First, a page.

I don’t really know why it took me this long to finally realize the dream of attending the Newport Folk Festival. I’m reminded of a favorite line from writer Gail Godwin: “Some things arrive in their own mysterious hour, on their own terms and not yours, to be seized or relinquished forever.” OK so that’s a bit dramatic but the point is… I FINALLY WENT.
There’s a piece of my heart still out there at Fort Adams Park and likely will be forever, such was the impact of this storied festival.
I scribbled a few notes here and there in my reporter’s notebook but I’m not looking at them now. Instead, I’m gonna just write from the heart because after thinking about the experience three plus weeks later, I already know there’s no way this can be a traditional “review.” Maybe it’s an essay or a love letter or a journal entry.
Let me start by saying that walking into this festival on that Friday morning, July 27, I felt like Dorothy Gale stepping into Technicolor, Charlie Bucket walking into the Wonka factory , Edmund Pevensie stepping through the wardrobe into Narnia and Alice descending into the rabbit hole. Remove all scary or challenging parts of those stories and that may give you some idea of what it felt like for this music fan to be at this festival.
Before I unpack anything about what I saw and heard over the next three days, I think it’s important to mention that I’ve wanted to attend this festival since 1992. This is the year this compilation album below was released and I still have it. Before that I had heard of the festival but didn’t have a full understanding of just how special it is. But when I heard Indigo Girls singing Paul Simon’s “American Tune” I lost my mind. I knew that someday I would make it to Newport. Little did I know it wouldn’t happen until 2018. But let me say, in no uncertain terms and hell yes in all caps: IT WAS WORTH THE WAIT!!!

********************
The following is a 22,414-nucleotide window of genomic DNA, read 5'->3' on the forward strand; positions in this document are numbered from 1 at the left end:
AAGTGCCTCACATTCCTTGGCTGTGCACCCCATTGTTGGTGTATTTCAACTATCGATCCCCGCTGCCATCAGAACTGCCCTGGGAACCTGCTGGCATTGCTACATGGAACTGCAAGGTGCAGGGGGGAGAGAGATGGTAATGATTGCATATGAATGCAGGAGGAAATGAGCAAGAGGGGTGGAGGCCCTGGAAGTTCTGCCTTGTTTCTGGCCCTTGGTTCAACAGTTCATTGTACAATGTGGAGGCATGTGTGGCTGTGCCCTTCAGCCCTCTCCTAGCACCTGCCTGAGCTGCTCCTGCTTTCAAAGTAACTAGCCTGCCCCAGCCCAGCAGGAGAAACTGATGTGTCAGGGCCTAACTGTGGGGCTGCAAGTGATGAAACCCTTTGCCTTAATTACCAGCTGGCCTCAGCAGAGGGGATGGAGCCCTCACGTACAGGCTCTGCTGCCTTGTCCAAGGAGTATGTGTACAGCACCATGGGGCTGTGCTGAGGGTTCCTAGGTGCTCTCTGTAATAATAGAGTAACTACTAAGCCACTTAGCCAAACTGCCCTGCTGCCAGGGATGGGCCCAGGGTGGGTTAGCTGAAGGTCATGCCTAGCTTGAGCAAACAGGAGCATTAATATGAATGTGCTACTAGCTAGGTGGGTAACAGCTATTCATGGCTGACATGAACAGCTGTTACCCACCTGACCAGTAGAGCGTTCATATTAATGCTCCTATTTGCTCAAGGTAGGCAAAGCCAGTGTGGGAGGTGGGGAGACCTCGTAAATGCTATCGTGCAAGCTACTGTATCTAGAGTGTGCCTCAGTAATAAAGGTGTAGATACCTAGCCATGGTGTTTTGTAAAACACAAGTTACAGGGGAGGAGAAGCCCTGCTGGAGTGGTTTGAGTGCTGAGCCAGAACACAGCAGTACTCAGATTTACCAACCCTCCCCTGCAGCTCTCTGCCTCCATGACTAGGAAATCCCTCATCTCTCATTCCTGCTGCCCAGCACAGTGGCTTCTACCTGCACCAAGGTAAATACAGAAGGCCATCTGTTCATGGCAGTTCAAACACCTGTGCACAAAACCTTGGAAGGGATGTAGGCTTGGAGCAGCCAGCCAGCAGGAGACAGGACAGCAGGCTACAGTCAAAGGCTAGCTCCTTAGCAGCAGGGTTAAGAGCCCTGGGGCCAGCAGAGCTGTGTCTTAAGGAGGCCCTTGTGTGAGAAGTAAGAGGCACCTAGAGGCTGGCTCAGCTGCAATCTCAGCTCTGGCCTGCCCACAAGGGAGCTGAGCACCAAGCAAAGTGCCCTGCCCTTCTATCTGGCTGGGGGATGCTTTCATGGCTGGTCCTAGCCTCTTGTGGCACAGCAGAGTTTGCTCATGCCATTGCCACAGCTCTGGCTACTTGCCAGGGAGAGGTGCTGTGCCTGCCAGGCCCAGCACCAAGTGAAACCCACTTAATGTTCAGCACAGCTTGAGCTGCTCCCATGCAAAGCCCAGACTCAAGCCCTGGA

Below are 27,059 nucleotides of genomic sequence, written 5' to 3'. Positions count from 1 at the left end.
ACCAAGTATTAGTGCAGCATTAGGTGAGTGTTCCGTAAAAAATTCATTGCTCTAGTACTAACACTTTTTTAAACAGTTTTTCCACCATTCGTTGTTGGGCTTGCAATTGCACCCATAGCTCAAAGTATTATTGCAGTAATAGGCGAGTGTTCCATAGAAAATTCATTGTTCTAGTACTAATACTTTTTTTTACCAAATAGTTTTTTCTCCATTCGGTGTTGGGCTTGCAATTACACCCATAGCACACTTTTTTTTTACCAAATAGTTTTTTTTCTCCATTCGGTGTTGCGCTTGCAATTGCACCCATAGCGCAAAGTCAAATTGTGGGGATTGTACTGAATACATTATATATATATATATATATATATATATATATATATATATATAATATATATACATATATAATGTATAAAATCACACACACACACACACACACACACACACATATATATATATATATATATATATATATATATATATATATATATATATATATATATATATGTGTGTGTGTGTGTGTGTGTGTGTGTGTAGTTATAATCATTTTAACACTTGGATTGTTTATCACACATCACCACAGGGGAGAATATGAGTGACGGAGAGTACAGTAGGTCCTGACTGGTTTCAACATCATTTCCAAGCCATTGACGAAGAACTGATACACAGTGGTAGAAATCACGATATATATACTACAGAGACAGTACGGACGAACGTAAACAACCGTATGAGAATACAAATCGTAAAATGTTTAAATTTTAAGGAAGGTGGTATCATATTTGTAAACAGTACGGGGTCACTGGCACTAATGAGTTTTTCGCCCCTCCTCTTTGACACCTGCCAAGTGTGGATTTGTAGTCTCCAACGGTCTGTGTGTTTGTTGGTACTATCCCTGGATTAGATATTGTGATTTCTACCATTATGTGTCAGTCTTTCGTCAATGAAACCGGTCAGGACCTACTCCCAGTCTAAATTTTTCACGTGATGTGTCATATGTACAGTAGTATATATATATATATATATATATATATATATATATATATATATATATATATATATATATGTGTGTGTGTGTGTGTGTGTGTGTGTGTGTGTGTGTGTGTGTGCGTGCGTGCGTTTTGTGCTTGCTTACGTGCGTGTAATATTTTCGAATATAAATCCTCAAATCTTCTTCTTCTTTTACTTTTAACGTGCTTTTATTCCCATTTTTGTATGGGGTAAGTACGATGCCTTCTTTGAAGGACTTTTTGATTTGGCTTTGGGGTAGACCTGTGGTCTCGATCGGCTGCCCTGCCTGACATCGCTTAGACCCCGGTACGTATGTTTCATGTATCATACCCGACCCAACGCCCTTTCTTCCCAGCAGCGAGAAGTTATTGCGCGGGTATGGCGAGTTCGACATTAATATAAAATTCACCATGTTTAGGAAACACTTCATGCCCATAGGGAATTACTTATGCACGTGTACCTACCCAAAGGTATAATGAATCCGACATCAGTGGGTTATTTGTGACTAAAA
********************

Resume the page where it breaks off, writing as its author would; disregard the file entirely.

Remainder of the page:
So there I was on a Friday morning on what was my first time in Newport and probably only my second or third time in the state of Rhode Island.
Upon arriving to the entrance to Fort Adams I saw a sign that told me everything I needed to know. It wasn’t a sign from God or a sign from the universe. It was literally a sign. This sign: